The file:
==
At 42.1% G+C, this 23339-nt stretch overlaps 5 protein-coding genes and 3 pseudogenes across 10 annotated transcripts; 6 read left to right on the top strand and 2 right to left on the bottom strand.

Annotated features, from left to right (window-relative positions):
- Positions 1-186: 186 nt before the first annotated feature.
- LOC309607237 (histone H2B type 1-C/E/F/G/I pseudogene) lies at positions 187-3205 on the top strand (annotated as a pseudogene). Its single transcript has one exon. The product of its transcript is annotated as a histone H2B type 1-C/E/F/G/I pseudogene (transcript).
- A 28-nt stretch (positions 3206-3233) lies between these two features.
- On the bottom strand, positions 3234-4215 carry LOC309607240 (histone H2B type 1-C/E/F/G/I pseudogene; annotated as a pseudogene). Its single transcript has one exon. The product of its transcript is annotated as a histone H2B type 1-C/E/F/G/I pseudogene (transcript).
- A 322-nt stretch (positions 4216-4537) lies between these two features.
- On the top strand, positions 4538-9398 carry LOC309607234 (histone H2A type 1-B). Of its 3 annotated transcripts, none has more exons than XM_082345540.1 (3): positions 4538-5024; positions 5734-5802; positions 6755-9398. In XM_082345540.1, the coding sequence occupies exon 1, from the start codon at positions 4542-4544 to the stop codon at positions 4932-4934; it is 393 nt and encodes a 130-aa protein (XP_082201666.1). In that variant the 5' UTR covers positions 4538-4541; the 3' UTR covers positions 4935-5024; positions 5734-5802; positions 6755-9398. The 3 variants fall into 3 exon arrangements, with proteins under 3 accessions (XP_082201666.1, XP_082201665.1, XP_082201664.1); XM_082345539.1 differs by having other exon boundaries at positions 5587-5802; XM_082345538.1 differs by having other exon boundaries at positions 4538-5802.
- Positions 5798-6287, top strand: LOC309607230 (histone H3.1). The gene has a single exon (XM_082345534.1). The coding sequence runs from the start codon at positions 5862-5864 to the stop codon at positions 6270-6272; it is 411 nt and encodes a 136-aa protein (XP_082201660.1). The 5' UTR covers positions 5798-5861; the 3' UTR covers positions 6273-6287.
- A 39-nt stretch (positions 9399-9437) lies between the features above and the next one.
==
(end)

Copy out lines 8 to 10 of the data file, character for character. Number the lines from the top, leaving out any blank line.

- On the top strand, positions 4538-9398 carry LOC309607234 (histone H2A type 1-B). Of its 3 annotated transcripts, none has more exons than XM_082345540.1 (3): positions 4538-5024; positions 5734-5802; positions 6755-9398. In XM_082345540.1, the coding sequence occupies exon 1, from the start codon at positions 4542-4544 to the stop codon at positions 4932-4934; it is 393 nt and encodes a 130-aa protein (XP_082201666.1). In that variant the 5' UTR covers positions 4538-4541; the 3' UTR covers positions 4935-5024; positions 5734-5802; positions 6755-9398. The 3 variants fall into 3 exon arrangements, with proteins under 3 accessions (XP_082201666.1, XP_082201665.1, XP_082201664.1); XM_082345539.1 differs by having other exon boundaries at positions 5587-5802; XM_082345538.1 differs by having other exon boundaries at positions 4538-5802.
- Positions 5798-6287, top strand: LOC309607230 (histone H3.1). The gene has a single exon (XM_082345534.1). The coding sequence runs from the start codon at positions 5862-5864 to the stop codon at positions 6270-6272; it is 411 nt and encodes a 136-aa protein (XP_082201660.1). The 5' UTR covers positions 5798-5861; the 3' UTR covers positions 6273-6287.
- A 39-nt stretch (positions 9399-9437) lies between the features above and the next one.